December 9, 2011

Is the record industry hurting? What is their attitude?

With the recording industry already reeling from plummeting sales, termination rights claims could be another serious financial blow.  Sales plunged from $14.6 billion to about $6.3 billion over the decade ending in 2009, in large part because of unauthorized downloading of music on the Internet.  This has affected new releases especially, which has left record labels disproportionately dependent on sales of older recordings in their catalogs.
“This is a life-threatening change for them, the legal equivalent of Internet technology,” said Kenneth J. Abdo, a lawyer who leads a termination rights working group for the National Academy of Recording Arts and Sciences and has filed claims for some of his clients, who include Kool and the Gang.  As a result the four major record companies — Universal, Sony BMG, EMI and Warner — have made it clear that they will not relinquish recordings they consider their property without a fight.
“We believe the termination right doesn’t apply to most sound recordings,” said Steven Marks, general counsel for the Recording Industry Association of America, a lobbying group in Washington that represents the interests of record labels.  As the record companies see it, the master recordings belong to them in perpetuity, rather than to the artists who wrote and recorded the songs, because, the labels argue, the records are “works for hire,” compilations created not by independent performers but by musicians who are, in essence, their employees.  Here again, greed rules the music industry!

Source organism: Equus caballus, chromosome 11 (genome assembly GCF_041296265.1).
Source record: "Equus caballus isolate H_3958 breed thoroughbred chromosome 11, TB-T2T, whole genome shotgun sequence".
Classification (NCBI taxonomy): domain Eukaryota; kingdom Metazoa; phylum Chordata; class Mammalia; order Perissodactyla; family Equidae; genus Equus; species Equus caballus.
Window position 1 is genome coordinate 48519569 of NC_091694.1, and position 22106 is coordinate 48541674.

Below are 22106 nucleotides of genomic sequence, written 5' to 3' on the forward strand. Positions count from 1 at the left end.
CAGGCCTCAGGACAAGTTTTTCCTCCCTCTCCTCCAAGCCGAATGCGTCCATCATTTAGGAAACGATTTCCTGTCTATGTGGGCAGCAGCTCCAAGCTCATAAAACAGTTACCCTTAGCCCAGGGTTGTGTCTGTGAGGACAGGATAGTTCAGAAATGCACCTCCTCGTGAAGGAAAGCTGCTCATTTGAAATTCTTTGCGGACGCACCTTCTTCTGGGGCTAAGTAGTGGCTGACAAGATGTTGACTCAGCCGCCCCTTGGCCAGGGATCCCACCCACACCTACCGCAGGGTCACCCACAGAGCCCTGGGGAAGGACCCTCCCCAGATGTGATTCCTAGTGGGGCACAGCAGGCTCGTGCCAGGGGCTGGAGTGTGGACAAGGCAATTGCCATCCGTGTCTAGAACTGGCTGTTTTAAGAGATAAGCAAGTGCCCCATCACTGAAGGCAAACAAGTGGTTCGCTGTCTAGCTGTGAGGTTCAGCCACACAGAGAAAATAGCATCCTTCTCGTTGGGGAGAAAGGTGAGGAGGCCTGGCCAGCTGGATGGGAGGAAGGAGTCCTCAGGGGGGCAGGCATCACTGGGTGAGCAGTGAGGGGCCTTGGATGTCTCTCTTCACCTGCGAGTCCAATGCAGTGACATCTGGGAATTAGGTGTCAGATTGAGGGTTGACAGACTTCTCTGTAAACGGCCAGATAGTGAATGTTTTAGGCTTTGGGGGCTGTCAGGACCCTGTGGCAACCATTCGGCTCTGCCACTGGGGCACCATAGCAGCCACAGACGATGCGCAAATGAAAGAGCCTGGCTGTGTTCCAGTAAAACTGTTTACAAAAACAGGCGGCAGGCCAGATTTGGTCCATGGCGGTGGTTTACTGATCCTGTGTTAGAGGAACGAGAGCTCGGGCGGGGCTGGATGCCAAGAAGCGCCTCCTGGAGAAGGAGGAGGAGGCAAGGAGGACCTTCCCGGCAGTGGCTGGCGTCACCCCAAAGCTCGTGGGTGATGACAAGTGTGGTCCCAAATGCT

A songwriters need to know!!!!!


Member Services's picture
The Recording Academy was recently referenced in a New York Times article about the looming issues related to copyright termination.  Since its testimony at a Congressional hearing in 1999, The Academy has been active in protecting music creators’ rights to regain ownership of their copyrights.  Because 2011 is an important year for filing termination notices for some works, it is important that Academy members understand this critical issue.

Under the Copyright Act, authors (and their statutory heirs) may terminate certain transfers of copyrights that were effected in 1978 and after on the 35th anniversary of the transfer (although in some circumstances, different time frames may be applicable).  Transfers of sound recordings and musical compositions are among the classes of copyright transfers that may be terminable.  An author's right to reclaim ownership of his or her copyright(s) is optional and must be exercised in accordance with strict notice provisions and within strict time limits.  If you are the author of sound recording(s) and/or musical composition(s) that were transferred to third parties, it would be advisable to  contact your attorney or other advisors to learn more about this important topic.